The previous owners of the estate (before it became the property of The National Trust) were wealthier than the King. When a Lord Whoever came for a visit, they would have a colossal column or temple built in his honor.
The landscape architecture makes use of a technique called ha-ha. To keep sheep and other livestock confined to certain areas without the visual distraction of walls and fences, hidden walls are made by digging trenches and building a hidden brick or stone wall. The ground level from that point on is several feet lower than the top of the wall. From the main house you can’t see the trenches or walls and the landscape looks like an uninterrupted flow of grassy fields, much like an infinity pool hides the pool’s edge and the water blends into the sky or sometimes the ocean. If you can afford a temple for a guest, you can certainly afford a ha-ha or two. I hate it when a fence or wall messes up the view from my mansion.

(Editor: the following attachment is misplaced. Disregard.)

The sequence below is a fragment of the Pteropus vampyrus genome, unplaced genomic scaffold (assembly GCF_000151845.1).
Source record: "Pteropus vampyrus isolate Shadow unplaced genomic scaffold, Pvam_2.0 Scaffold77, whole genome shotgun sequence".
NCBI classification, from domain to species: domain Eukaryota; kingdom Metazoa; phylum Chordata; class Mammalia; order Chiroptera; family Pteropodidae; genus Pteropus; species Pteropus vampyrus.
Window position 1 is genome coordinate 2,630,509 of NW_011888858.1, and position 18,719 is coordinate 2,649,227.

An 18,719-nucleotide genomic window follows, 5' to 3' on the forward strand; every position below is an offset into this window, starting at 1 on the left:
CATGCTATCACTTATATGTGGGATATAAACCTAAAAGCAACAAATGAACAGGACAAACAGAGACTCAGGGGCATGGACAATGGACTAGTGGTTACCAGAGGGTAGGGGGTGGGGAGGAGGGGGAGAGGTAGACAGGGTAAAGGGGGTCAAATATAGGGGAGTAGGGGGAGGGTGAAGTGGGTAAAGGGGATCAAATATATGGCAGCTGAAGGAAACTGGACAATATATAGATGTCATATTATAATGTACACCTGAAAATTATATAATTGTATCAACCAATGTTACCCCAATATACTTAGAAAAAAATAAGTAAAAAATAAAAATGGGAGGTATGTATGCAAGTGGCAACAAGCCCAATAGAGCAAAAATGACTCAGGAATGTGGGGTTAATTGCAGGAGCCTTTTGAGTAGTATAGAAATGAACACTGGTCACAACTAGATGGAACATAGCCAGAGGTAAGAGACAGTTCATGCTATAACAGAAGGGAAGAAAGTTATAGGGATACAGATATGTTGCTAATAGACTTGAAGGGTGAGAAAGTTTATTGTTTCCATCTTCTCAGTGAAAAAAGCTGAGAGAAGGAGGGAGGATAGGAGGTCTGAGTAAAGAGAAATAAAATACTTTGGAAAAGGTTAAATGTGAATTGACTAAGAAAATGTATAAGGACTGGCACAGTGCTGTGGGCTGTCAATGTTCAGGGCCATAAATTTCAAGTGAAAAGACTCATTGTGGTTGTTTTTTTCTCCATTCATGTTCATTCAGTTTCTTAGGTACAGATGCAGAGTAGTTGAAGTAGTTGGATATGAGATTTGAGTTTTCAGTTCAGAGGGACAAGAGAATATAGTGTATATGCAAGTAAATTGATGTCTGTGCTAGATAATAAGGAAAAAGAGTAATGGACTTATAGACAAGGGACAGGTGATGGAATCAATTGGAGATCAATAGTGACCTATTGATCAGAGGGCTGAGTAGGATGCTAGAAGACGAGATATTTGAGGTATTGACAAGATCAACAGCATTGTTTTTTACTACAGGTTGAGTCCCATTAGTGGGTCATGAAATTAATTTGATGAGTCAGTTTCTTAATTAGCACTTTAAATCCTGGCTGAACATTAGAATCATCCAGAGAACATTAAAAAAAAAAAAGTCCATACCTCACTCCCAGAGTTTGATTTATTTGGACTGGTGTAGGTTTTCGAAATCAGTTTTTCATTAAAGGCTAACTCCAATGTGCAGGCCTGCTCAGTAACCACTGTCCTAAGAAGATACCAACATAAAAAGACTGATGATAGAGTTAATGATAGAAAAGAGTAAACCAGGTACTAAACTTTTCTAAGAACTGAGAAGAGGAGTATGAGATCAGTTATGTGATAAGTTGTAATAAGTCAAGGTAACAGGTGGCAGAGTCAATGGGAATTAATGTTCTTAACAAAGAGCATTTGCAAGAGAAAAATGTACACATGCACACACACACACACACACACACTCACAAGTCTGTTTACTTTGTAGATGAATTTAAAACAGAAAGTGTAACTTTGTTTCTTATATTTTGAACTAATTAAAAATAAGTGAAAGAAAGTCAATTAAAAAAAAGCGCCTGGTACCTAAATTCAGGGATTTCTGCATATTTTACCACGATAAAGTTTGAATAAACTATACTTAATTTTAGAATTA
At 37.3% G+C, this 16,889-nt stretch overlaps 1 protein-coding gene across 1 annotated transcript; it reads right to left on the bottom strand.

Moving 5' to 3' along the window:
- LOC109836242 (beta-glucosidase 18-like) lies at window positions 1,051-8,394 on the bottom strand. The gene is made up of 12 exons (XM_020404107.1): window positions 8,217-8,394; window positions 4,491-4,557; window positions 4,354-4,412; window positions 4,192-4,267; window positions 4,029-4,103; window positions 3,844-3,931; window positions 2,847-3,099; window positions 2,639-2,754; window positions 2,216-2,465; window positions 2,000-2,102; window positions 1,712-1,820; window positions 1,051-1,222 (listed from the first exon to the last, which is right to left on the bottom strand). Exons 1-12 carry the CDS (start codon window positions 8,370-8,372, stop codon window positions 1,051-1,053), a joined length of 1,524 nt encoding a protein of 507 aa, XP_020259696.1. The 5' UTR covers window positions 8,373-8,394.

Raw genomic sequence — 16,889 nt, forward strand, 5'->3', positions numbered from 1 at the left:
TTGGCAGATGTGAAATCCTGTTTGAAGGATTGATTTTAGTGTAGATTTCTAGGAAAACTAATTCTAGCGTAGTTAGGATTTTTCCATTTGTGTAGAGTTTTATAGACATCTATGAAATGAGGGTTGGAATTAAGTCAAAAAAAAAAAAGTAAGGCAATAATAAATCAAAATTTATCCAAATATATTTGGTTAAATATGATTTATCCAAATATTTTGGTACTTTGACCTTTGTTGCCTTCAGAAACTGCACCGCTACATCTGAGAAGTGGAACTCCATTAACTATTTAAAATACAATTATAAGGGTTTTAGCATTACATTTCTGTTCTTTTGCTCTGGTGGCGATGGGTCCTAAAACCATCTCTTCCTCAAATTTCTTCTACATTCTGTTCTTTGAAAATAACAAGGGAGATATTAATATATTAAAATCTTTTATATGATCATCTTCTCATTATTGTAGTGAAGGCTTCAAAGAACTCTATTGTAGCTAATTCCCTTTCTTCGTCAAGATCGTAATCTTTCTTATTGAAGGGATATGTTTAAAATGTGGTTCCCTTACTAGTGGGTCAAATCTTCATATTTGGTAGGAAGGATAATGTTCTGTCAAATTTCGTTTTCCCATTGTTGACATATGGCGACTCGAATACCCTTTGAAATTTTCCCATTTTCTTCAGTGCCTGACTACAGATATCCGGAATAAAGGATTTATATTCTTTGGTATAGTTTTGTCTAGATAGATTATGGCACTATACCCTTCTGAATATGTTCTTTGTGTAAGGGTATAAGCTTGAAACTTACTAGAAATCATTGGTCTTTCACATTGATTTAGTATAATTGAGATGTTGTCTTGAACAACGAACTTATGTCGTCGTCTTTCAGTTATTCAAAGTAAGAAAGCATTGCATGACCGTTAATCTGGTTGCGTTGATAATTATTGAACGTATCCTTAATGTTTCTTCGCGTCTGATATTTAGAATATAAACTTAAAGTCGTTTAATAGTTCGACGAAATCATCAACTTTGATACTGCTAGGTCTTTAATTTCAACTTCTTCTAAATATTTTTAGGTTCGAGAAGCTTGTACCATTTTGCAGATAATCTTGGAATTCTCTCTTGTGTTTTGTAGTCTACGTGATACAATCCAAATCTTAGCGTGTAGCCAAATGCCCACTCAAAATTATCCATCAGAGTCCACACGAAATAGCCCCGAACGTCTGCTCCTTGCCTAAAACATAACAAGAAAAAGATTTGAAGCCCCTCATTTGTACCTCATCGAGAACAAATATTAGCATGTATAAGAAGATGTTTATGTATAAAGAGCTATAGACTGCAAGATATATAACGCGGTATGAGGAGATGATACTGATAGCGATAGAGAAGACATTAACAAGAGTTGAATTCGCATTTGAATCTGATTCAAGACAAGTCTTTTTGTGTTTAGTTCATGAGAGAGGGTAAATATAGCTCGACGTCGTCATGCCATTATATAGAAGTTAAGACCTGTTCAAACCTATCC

In 1786 Thomas Jefferson visited Stowe and wrote “The enclosure is entirely by ha! ha!”
|Robin demonstrates her Quasimodo bell-ringing technique at The Bell Gate. |
Or maybe that bell is a lot heavier than it looks.
|Looking toward the main house which was completely rebuilt in late 1600s.|
|A pastoral setting indeed.|
|It’s always nice to include a Gothic temple on the property.|
|A Palladium Bridge crosses a stream. Italian architect Palladio was very hot at the time.|
|Robin pauses in the archway of a fake ruin. Fake ruins were a must-have if you wanted to be cool.|
|The Pebble Alcove.|
|The mosaics in the Pebble Cove are made of pebbles. Lord Cobham, I like your style.|